Dr. Seuss Day is coming up on March 2. Could you create effective marketing copy by imposing limits on how you write—as Dr. Seuss did? Should you?
For his best-selling children's book Green Eggs and Ham, Seuss set himself a strict limit of only 50 words. Considering that he successfully got an entire generation of kids learning to read and having fun doing it, his writing techniques are worth examining.
Using literary devices you wouldn't normally use might hem in your writing ability—or completely unleash it.
Seuss not only used small amounts of simple words, but also explored repetition, alliteration, and rhyme, and he invented new words while crafting his stories. Kids couldn't get enough.
As we celebrate Dr. Seuss Day, what can we learn from him?
1. Rhyming helps solidify memory
Why is it that you can remember marketing slogans from 5, 15, or even 35 years ago, but you can't seem to remember anything on the shopping list you left at home? I wager that many, if not nearly all, those memorable slogans rhymed.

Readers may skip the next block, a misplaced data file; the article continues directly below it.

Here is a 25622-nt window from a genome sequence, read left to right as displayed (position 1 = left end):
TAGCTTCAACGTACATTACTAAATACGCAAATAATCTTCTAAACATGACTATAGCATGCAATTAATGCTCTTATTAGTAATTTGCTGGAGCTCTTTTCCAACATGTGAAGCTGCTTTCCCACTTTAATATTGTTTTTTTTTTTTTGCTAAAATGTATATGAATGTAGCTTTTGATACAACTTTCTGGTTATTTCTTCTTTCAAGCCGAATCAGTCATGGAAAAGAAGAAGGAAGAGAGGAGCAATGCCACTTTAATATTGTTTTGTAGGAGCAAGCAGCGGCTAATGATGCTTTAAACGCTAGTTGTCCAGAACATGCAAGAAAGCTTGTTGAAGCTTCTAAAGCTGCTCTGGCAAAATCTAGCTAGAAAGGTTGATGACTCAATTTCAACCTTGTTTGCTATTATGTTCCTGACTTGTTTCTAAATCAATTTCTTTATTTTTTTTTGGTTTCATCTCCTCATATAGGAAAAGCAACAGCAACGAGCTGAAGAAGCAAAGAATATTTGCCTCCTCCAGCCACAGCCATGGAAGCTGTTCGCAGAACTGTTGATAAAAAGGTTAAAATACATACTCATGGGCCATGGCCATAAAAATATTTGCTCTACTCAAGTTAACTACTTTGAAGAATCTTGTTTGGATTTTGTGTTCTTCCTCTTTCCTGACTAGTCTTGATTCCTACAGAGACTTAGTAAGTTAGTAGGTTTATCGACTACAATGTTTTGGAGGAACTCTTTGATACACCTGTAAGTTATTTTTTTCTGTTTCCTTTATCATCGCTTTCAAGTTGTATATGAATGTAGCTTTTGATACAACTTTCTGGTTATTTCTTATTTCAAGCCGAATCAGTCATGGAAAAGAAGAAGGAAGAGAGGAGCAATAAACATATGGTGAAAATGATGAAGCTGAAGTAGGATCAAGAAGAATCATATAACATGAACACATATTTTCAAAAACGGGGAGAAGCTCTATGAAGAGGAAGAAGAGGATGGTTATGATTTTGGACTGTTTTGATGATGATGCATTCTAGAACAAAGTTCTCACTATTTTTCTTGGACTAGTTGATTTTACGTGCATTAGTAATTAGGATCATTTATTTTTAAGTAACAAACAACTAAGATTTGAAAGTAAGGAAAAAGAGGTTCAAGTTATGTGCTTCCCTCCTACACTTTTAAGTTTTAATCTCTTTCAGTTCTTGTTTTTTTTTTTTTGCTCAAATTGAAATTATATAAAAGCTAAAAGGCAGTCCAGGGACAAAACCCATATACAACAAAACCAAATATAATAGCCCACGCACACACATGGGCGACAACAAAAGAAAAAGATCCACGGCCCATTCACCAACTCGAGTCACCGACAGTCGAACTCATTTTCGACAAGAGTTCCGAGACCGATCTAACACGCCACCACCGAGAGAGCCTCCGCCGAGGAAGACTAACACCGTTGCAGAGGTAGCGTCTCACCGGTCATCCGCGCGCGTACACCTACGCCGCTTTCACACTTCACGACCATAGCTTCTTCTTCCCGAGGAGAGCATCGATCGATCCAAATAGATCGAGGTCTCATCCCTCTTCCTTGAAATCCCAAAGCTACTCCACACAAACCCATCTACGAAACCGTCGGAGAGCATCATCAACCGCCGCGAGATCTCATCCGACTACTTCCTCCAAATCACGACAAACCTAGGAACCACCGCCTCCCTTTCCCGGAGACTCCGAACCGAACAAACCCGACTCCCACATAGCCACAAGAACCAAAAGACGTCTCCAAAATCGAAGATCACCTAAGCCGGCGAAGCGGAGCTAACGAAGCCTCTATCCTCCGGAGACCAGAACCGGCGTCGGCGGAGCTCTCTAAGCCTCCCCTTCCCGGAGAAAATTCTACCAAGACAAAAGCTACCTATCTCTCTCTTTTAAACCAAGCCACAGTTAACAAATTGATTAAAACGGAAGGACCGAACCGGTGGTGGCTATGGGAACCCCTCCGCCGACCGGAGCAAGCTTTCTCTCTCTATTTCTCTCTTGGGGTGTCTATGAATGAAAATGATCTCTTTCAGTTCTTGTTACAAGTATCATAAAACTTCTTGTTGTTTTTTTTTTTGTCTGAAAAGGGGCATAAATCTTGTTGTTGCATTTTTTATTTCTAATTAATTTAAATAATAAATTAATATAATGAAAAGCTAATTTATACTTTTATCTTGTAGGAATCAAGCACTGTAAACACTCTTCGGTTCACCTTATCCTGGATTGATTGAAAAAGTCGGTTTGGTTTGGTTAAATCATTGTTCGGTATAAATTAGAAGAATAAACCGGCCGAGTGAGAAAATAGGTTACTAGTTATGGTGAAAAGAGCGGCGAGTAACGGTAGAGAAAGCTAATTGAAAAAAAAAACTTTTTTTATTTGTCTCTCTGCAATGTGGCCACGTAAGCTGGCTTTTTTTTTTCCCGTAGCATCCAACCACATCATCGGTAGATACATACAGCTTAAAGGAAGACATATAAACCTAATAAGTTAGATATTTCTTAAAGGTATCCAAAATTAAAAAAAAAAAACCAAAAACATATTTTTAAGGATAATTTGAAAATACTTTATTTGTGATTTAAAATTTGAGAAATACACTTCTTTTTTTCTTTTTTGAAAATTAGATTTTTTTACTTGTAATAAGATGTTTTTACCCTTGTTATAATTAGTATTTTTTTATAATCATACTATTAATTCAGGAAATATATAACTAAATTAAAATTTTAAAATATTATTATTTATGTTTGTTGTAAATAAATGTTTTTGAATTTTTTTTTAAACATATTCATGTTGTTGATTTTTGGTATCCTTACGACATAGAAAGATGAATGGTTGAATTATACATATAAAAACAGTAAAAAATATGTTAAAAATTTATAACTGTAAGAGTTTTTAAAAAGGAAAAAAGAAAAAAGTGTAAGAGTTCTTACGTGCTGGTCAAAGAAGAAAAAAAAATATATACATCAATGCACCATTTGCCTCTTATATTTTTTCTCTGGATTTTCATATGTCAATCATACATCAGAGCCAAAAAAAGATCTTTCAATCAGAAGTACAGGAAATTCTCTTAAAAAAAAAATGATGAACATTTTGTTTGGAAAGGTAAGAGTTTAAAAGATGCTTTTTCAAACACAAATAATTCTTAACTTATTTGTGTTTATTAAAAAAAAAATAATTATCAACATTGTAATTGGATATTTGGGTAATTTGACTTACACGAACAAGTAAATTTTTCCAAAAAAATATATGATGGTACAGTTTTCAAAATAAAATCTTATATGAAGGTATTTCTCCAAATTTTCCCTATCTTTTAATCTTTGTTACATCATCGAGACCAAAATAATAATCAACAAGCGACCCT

Rhyming is the literary device that most people associate with the works of Dr. Seuss. Rhyme turns out to be a powerful element that made his books both treasured and unforgettable.
Take the first step (it's free).
You may also like:
- Five Reasons Your Marketing Messages Aren't Hitting the Spot, and How to Make Sure They Do
- Direct Response Copywriting: How to Craft Copy That Converts [Infographic]
- How to Make Your Content Work Harder: Seven Fatty Phrases to Avoid in Your Writing
- A Brand Storytelling Framework From Rudolph the Red-Nosed Reindeer
- Seven Professional Secrets to Safely Use Humor in Marketing